Differences between the learning process thru the so-called classical system and the “Sound Symmetry”
Whether it is easy or difficult depends on us. It’s easy to me; it may be difficult to others. In fact, whether it is easy or difficult depends on the composer. When I started my first work I found it very easy. To begin with, I made a point of using the simpler aspects of the technique but the work lasts twenty minutes and I don’t spend twenty minutes doing the same thing. It’s difficult to say how one starts. I usually start with few notes, not necessarily twelve, but it could be more. There may be a small difference, but there has to be a certain degree of variety.
Advantages for the composers in using “Sound Symmetry”
My system is a system with lots of possibilities: it is not limited to a certain number of notes – indeed at times there are more than twelve – and these are all possibilities. I can also limit the number of notes. When I was a teacher in schools I also made experiments with my pupils and would ask them: “What system would you like to use?” Some replied, and others didn’t know what to say – but those that had an opinion would say, “I should prefer to use Schoenberg’s system”. Some others would say that they would like to use mine, although I didn’t really believe them completely, because you must demonstrate what you want and they might not know exactly what they wanted. But whoever knows what they want will, in this case, discover so many solutions that he will end up by saying, “but now I have to choose”. He has to choose, because to the eye it’s nothing but notes, notes, notes. To understand the transformations there are – the transformations that one can find – all you need is to know what you are aiming for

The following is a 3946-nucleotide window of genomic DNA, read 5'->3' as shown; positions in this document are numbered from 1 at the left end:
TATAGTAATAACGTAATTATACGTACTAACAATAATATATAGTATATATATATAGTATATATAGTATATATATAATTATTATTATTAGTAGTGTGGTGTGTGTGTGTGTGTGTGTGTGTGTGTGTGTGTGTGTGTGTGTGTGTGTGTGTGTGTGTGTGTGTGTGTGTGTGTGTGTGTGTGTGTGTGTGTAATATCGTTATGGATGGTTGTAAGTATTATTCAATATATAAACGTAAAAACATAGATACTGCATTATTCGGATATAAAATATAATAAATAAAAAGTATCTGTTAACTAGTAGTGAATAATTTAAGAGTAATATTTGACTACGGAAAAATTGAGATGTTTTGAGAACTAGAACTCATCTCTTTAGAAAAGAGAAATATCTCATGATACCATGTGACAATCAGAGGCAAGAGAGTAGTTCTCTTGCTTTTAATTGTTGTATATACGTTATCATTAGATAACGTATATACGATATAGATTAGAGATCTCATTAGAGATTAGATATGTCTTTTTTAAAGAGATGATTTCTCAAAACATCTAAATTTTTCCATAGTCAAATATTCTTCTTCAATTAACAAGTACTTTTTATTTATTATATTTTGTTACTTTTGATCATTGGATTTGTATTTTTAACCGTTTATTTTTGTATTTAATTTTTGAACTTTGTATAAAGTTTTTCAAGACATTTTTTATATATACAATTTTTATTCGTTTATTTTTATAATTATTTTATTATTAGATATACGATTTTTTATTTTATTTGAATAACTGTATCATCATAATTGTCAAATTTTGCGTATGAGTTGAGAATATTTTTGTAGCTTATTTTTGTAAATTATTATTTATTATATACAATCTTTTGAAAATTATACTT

The existence of more than twelve notes doesn’t imply the existence of quarter tones or third tones – they’re all tones and semitones. To use more than twelve one can use repeated notes, but without any absolute need for repetition. I can write a theme with twelve notes, or with thirteen, or with fourteen, or with fifteen, or even more. Microtonality is something different. I am no microtonal composer, because that requires a different line of thought. A lot of notes require a special structure too. Schoenberg wrote with twelve, but then had to return again to the beginning. I can write themes with fewer than twelve or with more than twelve, but I have my own structural criteria for writing the theme.